There is no argument that the election of a black president spoke volumes about the progress blacks had made since the end of slavery and legal segregation. That Obama garnered a higher percentage of the white vote in 2008 than did Democrats John Kerry, Al Gore, Michael Dukakis and Walter Mondale in their elections spoke volumes about how much racial attitudes in the country had changed. And the fact he was elected as the country was plunging into its worst economic slump since the Great Depression had its own significance.
"What is most important about [Obama's election] was that for the first time in the nation's history, to get us out of a jam, we turned to and trusted a black man," wrote Robert O. Self, an associate history professor at Brown University.
The election result was seen as enormous racial boost for the country. A day after the polls closed, 70% of respondents in a Gallup poll said race relations would improve with Obama's election. Two-thirds said that his election was the most or among the most significant events with regard to race in the last 100 years. Blacks reacted with a mixture of disbelief and pride.
"We just felt so much better about ourselves," says Julian Bond.
Though Obama's white support eroded during his first term, he was still able to make up for it with huge winning margins among black, Hispanic, Asian and young voters, signaling the new power of minorities and the generation shift in attitudes regarding race.
As with every leap forward in the racial arena, Obama's election has not come without costs. While his policies have been credited with halting the economic crisis the country was suffering through when he entered office, he has been unable, in the face of stiff Republican resistance, to enact further measures to bolster a weak recovery. As a result, it has been black people, his most loyal supporters, who have suffered the most economically during his tenure.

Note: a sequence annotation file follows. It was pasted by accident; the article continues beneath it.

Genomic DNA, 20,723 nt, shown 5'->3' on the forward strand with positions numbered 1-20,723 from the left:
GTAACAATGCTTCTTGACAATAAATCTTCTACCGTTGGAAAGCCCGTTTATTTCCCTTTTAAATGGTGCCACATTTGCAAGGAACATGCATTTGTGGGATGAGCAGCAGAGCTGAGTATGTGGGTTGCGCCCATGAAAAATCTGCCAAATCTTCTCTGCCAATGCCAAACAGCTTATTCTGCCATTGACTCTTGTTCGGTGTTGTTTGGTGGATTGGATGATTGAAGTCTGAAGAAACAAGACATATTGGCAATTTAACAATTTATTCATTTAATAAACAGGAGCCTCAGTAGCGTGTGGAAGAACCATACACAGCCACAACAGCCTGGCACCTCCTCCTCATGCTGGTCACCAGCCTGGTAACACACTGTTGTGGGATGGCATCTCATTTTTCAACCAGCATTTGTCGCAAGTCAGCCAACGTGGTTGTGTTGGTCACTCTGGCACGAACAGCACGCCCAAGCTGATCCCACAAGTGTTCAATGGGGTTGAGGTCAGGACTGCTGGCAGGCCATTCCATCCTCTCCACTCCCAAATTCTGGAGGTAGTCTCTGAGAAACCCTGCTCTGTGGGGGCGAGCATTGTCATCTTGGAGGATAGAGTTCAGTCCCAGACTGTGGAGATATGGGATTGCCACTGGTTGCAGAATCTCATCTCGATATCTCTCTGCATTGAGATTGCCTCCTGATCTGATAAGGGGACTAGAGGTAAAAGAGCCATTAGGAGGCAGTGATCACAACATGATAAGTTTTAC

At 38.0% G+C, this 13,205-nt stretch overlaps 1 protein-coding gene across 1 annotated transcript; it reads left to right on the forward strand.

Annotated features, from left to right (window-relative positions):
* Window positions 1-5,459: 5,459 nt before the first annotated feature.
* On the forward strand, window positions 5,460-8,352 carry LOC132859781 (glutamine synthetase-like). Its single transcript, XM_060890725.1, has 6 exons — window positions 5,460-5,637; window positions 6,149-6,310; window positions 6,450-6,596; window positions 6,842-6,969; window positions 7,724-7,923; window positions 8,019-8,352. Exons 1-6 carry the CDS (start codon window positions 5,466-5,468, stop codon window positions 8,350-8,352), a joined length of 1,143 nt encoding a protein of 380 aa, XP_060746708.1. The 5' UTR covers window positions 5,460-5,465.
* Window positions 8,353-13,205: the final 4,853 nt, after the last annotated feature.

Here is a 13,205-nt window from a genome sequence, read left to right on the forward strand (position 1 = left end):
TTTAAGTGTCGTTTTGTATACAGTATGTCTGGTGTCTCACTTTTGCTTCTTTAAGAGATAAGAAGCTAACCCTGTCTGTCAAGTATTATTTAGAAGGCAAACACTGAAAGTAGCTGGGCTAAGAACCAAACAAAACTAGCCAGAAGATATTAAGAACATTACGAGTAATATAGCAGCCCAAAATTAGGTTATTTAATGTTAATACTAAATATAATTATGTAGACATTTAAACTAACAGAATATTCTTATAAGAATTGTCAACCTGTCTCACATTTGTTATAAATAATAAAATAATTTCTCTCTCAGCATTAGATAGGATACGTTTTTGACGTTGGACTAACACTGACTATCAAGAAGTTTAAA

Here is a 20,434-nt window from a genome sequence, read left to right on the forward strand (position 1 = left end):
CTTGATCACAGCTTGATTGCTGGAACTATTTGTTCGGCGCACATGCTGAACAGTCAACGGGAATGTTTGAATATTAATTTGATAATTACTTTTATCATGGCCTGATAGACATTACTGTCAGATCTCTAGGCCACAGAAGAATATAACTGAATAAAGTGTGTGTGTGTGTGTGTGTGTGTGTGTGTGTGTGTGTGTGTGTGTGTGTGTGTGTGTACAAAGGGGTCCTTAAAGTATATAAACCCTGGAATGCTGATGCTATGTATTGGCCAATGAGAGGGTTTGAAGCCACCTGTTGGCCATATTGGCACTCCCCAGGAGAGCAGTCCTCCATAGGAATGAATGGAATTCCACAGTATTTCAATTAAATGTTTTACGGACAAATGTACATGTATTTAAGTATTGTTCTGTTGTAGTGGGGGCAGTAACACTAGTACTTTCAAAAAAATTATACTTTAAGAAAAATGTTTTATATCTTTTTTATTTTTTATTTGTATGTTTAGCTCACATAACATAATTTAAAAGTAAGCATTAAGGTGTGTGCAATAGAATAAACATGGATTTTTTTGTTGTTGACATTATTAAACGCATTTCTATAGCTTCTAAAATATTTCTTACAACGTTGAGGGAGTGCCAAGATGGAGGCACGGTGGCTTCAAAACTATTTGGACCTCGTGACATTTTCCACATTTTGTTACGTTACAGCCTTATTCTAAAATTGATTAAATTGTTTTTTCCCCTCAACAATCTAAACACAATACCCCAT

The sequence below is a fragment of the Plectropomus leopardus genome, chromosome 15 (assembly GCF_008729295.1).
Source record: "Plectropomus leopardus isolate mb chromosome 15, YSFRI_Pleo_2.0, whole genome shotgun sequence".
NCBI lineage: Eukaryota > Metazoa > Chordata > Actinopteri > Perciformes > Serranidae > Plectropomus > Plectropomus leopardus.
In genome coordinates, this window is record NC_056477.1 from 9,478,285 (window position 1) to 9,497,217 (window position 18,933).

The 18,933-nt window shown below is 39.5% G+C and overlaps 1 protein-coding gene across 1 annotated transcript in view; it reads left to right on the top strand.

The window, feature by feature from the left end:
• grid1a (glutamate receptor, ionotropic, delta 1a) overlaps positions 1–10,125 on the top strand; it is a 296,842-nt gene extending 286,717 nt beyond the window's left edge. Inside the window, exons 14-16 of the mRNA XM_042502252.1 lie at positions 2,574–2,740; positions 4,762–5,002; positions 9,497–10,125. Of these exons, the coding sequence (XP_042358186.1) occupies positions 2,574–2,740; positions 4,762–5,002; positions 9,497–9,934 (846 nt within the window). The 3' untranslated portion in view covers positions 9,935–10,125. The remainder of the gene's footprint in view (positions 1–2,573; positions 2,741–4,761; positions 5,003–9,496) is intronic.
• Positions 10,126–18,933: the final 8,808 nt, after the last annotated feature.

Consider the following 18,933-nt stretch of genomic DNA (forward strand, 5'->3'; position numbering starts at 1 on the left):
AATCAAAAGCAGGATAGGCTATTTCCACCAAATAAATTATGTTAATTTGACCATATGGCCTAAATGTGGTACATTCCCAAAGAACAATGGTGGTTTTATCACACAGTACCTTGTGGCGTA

Also, his election has unleashed a torrent of racially tinged invective toward him. Throughout the country's history, presidents' opponents have based much of their criticism on the chief executive's personal characteristics and foibles. It should not be surprising that, in this case, one of the most frequent lines of personal attacks involves Obama's race.
Finally, and perhaps most insidiously, Obama's election spawned the view among some whites that no more needed to be done to advance the progress of African-Americans, and that since a black man occupied the Oval Office, anti-discrimination measures such as the Voting Rights Act are were no longer needed.
To some that may ring true. Others are more inclined to believe Jelani Cobb , director of the Institute for African American Studies at the University of Connecticut, who wrote earlier this year that, "the only impediment to realizing the creed of 'We Shall Overcome' is the narcotic belief that we already have."